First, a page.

Last updated at: (Beijing Time) Friday, November 28, 2003
Ancient Khitan nobleman 'reborn' on computer screen
The facial features of an ancient Khitan nobleman of the Liao Dynasty (916 - 1125), restored from skeletal remains, have vividly appeared on the computer screen of the Frontier Archeology Center of Jilin University in northeast China's Jilin Province.
The facial features of an ancient Khitan nobleman of the Liao Dynasty (916-1125), restored from skeletal remains, have vividly appeared on the computer screen of the Frontier Archeology Center of Jilin University in northeast China's Jilin Province.
The skeleton was unearthed in March from a well-preserved tomb, which was decorated with colorful paintings, on Mount Tugaljin in northern China's Infner Mongolia Autonomous Region.
The archeologists then opened a 1,000-year-old coffin, revealing a body covered in an eight layered silk blanket and wearing a necklace, bells around the ankles and a metal-studded mask and helmet, which was believed to be the remains of a nobleman of the Liao Dynasty founded by the Khitan ethnic group.
In August, the Archeology Institute of Inner Mongolia Autonomous Region authorized the frontier archeology center of Jilin University to conduct research on physical anthropology, ethnology, facial image restoration and DNA testing on the skeleton.
Based on several months' hard work, a three-dimensioned facial reconstruction of the nobleman was achieved.
On the screen of the computer, the facial image was well defined with a long face, short and narrow forehead, small narrow eyes, thin lips, prominent cheekbones and a flat nose.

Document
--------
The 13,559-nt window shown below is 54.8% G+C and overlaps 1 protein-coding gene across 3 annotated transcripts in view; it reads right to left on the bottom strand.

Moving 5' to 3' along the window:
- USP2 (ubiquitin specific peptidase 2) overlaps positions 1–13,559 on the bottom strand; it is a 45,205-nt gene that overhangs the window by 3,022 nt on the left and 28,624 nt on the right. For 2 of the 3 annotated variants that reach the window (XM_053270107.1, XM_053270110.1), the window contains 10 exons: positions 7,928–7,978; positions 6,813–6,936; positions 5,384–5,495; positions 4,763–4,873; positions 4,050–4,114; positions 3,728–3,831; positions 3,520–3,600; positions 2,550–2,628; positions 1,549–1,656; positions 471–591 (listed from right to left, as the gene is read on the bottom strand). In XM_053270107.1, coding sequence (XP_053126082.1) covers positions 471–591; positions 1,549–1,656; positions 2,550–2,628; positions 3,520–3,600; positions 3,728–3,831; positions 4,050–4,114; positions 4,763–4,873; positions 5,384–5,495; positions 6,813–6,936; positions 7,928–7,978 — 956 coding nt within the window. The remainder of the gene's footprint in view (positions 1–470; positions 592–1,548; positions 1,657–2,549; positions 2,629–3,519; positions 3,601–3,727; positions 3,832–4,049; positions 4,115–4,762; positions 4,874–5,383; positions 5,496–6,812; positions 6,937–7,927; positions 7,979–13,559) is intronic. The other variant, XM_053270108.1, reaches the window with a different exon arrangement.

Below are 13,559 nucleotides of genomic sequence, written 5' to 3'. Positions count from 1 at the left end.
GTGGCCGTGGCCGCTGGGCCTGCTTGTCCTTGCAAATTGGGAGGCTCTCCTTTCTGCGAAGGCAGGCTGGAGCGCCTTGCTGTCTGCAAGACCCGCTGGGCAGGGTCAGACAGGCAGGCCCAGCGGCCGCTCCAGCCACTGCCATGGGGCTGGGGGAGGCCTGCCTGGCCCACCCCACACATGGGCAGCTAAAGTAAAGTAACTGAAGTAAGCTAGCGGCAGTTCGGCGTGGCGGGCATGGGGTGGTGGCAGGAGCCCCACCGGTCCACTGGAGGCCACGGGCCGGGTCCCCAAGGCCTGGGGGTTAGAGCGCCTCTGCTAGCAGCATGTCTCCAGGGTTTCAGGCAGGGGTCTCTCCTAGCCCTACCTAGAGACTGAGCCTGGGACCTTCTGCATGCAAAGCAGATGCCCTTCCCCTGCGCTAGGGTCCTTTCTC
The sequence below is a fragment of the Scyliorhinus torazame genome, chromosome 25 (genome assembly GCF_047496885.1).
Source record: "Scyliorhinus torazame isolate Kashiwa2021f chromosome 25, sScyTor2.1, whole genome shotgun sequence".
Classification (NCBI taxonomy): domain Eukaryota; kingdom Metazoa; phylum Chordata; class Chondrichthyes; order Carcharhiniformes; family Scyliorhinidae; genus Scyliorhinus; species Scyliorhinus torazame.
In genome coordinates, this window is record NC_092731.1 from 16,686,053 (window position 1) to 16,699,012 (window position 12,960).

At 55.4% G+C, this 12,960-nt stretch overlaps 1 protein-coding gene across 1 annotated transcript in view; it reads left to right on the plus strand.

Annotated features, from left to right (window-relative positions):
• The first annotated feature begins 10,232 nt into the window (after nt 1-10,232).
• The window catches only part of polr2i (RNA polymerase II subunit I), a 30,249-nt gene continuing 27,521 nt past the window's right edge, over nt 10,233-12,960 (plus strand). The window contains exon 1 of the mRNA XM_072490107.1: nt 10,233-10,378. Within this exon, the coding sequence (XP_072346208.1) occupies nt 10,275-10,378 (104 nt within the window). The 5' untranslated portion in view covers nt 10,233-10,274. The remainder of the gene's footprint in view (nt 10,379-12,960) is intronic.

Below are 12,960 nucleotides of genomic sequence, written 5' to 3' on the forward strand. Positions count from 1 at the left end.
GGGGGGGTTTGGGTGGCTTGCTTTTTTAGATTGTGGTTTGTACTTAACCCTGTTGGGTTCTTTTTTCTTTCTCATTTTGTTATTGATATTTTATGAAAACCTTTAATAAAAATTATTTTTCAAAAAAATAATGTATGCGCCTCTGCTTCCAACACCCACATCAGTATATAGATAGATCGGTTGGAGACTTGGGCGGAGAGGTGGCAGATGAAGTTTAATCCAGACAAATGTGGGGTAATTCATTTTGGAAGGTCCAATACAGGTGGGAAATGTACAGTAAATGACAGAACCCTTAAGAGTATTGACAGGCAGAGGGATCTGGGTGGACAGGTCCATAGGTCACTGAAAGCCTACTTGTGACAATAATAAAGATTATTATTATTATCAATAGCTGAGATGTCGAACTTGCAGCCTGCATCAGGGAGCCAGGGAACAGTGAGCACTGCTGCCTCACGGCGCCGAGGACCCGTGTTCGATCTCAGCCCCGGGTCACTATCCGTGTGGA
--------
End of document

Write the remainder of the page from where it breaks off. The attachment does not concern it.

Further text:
The nobleman also has headgear, including two tiny braids decorated with some gold chips, a bowknot coiled at the rear of the head, eardrops with beryl studs and an agate necklace.
"The main racial characteristics of the nobleman are identical with the research conducted before on the Khitan, though the nobleman was not good looking," said Zhu Hong, director of the frontier archeology center.
According to Zhu, who is also the vice president of the literary school under the Jilin University, the material data unearthed from the tomb, including clothes, headgear, eardrops and necklace, supplied rare and accurate information for the restoration work to the skeleton.
In the past, such work was based on cultural relics discovered from other tombs, he said.
Besides the facial reconstruction, the research also includes age and sex identification, and race analysis.
The research showed that the nobleman was a 1.6 m tall and aged30 to 35, which was different from the earlier estimation of a 20-year-old and 1.56-m tall female.
And it was still hard for the archeologists to accurately tell the sex of the nobleman though the head portrait had been restored via computer, said Lin Xuechuan, the key expert on the restoring team.
The conclusion from the race analysis that the nobleman fell into the Mongol ethic group in north Asia fit in perfectly with the earlier verdict made by the archaeologists.
The DNA testing on the ancient Khitan is still underway. It was the first time Chinese scientists had carried out physical anthropology and DNA testing on an ancient Khitan.
In May, the center successfully extracted DNA from the brain of an ancient human excavated from the Laoshan Han Tomb of the Han Dynasty (206 BC-AD 220).